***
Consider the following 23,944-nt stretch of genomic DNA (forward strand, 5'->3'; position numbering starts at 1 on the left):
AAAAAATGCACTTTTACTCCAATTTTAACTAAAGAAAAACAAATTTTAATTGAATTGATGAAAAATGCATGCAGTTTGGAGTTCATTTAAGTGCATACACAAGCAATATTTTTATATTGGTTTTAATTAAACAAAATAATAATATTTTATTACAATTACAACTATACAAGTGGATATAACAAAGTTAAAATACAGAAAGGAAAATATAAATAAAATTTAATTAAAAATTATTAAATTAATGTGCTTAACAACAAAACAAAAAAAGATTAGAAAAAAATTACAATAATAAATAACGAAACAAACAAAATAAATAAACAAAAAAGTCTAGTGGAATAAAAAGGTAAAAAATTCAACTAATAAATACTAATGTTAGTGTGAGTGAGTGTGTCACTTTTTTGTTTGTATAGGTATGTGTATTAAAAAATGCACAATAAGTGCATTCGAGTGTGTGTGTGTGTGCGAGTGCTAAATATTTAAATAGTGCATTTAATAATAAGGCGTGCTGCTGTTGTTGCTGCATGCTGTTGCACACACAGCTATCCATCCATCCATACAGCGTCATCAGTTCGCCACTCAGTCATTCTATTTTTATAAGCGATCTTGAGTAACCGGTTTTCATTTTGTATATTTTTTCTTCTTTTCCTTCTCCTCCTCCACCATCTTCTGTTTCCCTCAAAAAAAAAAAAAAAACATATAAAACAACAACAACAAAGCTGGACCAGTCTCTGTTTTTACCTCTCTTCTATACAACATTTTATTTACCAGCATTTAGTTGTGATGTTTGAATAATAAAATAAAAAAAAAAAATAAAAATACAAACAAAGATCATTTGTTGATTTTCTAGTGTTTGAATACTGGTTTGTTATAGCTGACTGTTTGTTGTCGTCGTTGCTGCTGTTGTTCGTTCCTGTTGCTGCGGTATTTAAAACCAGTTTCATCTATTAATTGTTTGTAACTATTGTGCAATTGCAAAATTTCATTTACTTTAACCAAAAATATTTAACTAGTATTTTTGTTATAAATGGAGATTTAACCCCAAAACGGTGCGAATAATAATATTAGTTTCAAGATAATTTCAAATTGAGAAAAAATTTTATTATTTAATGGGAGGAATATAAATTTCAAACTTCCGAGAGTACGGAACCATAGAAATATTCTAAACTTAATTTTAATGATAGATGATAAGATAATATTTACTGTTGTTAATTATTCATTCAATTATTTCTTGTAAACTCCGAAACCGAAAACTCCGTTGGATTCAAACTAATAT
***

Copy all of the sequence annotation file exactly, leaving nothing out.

Consider the following 23,944-nt stretch of genomic DNA (forward strand, 5'->3'; position numbering starts at 1 on the left):
AAAAAATGCACTTTTACTCCAATTTTAACTAAAGAAAAACAAATTTTAATTGAATTGATGAAAAATGCATGCAGTTTGGAGTTCATTTAAGTGCATACACAAGCAATATTTTTATATTGGTTTTAATTAAACAAAATAATAATATTTTATTACAATTACAACTATACAAGTGGATATAACAAAGTTAAAATACAGAAAGGAAAATATAAATAAAATTTAATTAAAAATTATTAAATTAATGTGCTTAACAACAAAACAAAAAAAGATTAGAAAAAAATTACAATAATAAATAACGAAACAAACAAAATAAATAAACAAAAAAGTCTAGTGGAATAAAAAGGTAAAAAATTCAACTAATAAATACTAATGTTAGTGTGAGTGAGTGTGTCACTTTTTTGTTTGTATAGGTATGTGTATTAAAAAATGCACAATAAGTGCATTCGAGTGTGTGTGTGTGTGCGAGTGCTAAATATTTAAATAGTGCATTTAATAATAAGGCGTGCTGCTGTTGTTGCTGCATGCTGTTGCACACACAGCTATCCATCCATCCATACAGCGTCATCAGTTCGCCACTCAGTCATTCTATTTTTATAAGCGATCTTGAGTAACCGGTTTTCATTTTGTATATTTTTTCTTCTTTTCCTTCTCCTCCTCCACCATCTTCTGTTTCCCTCAAAAAAAAAAAAAAAACATATAAAACAACAACAACAAAGCTGGACCAGTCTCTGTTTTTACCTCTCTTCTATACAACATTTTATTTACCAGCATTTAGTTGTGATGTTTGAATAATAAAATAAAAAAAAAAAATAAAAATACAAACAAAGATCATTTGTTGATTTTCTAGTGTTTGAATACTGGTTTGTTATAGCTGACTGTTTGTTGTCGTCGTTGCTGCTGTTGTTCGTTCCTGTTGCTGCGGTATTTAAAACCAGTTTCATCTATTAATTGTTTGTAACTATTGTGCAATTGCAAAATTTCATTTACTTTAACCAAAAATATTTAACTAGTATTTTTGTTATAAATGGAGATTTAACCCCAAAACGGTGCGAATAATAATATTAGTTTCAAGATAATTTCAAATTGAGAAAAAATTTTATTATTTAATGGGAGGAATATAAATTTCAAACTTCCGAGAGTACGGAACCATAGAAATATTCTAAACTTAATTTTAATGATAGATGATAAGATAATATTTACTGTTGTTAATTATTCATTCAATTATTTCTTGTAAACTCCGAAACCGAAAACTCCGTTGGATTCAAACTAATAT